Paper III, a population-based cohort study on all abdominal MAAs operated on between 1994-2014 in Sweden. Overall survival was 86% at 3-months, 79% at 1-year and 59% at 5-years. The survival was significantly better after endovascular compared to open repair up to 1-year without increasing recurrence of infection or reoperation, thereafter there was no difference. After 2001 EVAR constituted 60 % of all repairs, thus indicating a paradigm shift in treatment for abdominal MAAs in Sweden.

Paper IV, a prospective multicentre study of patients treated with open abdomen after aortic surgery. Infectious complications, such as graft infections, occurred after intestinal ischaemia and prolonged OA-treatment, and were often fatal.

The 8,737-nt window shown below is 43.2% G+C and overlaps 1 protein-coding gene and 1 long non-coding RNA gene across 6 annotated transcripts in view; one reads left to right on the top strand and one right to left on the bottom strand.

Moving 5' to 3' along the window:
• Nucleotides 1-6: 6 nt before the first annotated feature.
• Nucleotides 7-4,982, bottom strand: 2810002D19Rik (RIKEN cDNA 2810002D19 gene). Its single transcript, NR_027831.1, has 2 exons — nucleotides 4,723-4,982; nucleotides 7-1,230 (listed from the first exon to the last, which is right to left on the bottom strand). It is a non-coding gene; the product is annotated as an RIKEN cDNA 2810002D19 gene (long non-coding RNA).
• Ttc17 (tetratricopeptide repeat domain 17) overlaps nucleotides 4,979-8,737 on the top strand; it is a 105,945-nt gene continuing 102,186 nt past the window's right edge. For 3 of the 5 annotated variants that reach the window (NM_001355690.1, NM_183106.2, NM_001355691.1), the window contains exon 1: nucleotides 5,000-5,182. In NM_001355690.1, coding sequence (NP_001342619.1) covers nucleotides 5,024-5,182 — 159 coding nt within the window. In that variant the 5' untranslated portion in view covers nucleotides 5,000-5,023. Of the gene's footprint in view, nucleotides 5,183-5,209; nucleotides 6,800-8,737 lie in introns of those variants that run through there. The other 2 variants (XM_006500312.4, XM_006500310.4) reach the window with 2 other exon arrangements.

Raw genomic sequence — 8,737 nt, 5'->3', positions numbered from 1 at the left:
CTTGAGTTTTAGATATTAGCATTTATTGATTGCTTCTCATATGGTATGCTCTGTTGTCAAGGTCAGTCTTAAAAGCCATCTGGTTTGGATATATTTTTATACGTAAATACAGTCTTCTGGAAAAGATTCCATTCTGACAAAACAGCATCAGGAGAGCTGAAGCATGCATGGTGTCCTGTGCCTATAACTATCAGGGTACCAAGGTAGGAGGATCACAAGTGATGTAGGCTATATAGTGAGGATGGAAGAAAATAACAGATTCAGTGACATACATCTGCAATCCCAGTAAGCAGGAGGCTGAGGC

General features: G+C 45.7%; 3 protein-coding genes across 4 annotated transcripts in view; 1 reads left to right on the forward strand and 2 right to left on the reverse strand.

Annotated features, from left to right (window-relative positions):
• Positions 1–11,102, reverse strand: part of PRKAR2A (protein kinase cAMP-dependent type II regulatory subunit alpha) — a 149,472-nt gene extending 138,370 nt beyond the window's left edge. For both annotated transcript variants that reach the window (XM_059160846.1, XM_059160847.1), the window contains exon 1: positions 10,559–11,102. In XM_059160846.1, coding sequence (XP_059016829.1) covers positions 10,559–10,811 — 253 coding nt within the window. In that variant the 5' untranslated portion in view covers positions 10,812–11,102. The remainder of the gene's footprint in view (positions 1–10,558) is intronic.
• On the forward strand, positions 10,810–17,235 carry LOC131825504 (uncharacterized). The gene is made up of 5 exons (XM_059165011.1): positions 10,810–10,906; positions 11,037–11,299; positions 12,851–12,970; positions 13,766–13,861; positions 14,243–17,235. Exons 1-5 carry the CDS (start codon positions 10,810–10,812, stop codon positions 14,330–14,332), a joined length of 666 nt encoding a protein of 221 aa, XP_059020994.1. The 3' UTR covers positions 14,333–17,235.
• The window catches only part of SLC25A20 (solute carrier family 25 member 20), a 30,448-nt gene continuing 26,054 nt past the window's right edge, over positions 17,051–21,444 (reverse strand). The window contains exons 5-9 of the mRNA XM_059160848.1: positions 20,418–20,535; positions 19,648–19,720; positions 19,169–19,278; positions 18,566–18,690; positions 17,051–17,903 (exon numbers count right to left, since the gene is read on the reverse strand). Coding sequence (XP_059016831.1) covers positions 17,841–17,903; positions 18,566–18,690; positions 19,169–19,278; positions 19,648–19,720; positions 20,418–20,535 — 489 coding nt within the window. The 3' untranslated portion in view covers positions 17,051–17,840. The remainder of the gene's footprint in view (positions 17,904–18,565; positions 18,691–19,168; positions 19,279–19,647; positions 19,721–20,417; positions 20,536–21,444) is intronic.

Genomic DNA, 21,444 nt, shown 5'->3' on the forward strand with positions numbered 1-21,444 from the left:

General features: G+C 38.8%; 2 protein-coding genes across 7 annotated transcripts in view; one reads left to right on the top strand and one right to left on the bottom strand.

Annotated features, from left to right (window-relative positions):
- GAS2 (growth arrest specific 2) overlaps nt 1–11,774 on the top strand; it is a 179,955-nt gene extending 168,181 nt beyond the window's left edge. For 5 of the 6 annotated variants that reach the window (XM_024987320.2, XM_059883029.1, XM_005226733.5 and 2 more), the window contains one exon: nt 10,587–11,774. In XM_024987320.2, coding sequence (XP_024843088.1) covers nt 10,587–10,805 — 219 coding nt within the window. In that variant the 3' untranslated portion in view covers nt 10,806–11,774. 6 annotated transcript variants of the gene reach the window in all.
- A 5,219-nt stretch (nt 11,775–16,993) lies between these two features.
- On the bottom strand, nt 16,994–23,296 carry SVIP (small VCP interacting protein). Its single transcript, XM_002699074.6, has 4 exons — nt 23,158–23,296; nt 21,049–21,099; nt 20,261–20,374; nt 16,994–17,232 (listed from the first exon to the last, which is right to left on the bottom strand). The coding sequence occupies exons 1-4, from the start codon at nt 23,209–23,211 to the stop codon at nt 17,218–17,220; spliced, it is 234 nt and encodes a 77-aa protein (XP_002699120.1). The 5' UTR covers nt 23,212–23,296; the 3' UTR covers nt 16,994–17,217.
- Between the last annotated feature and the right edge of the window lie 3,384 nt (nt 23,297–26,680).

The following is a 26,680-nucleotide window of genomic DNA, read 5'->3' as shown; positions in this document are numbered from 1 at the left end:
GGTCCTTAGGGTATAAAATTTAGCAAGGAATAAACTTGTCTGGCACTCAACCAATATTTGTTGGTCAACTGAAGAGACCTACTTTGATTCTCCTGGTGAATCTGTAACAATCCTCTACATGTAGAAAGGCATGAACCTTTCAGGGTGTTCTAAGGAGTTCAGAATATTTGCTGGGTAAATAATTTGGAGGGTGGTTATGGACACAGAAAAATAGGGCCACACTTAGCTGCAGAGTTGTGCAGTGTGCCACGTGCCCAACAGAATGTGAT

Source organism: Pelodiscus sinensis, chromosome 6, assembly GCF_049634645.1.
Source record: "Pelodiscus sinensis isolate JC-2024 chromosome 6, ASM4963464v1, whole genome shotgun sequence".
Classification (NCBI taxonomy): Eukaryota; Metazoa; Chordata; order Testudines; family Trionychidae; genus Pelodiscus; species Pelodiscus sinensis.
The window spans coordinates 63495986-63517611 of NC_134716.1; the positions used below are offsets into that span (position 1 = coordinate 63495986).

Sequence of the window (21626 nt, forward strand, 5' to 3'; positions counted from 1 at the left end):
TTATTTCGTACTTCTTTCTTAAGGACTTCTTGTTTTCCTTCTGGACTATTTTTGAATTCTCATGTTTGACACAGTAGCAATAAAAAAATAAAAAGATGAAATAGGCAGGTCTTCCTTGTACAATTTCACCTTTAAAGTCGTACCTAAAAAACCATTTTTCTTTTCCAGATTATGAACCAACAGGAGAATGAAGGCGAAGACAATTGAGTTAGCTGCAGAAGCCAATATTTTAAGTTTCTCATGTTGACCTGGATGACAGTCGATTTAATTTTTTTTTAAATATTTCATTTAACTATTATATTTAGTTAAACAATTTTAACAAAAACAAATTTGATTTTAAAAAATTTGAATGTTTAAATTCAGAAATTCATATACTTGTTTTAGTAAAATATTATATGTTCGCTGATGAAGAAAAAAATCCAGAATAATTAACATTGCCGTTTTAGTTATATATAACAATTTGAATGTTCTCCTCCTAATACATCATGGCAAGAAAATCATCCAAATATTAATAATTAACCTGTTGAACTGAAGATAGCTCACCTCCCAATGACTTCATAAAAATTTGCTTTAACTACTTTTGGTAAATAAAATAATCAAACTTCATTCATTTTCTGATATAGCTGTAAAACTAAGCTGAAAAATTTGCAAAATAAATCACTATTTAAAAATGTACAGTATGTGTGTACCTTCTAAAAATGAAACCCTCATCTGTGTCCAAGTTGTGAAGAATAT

Place, publisher, year, edition, pages
Uppsala: Acta Universitatis Upsaliensis, 2016. 77 p.
Series
Digital Comprehensive Summaries of Uppsala Dissertations from the Faculty of Medicine, ISSN 1651-6206 ; 1249
Keyword
Mycotic, aortic, aneurysm, surgery, infection, endovascular repair, open abdomen
National Category
Surgery
Research subject
Surgery
Identifiers
urn:nbn:se:uu:diva-300954 (URN)978-91-554-9663-0 (ISBN)
Public defence
2016-10-22, Auditorium minus, Gustavianum, Akademigatan 3, Uppsala, 13:15 (English)
Opponent
Supervisors
Available from: 2016-09-23 Created: 2016-08-16 Last updated: 2016-09-23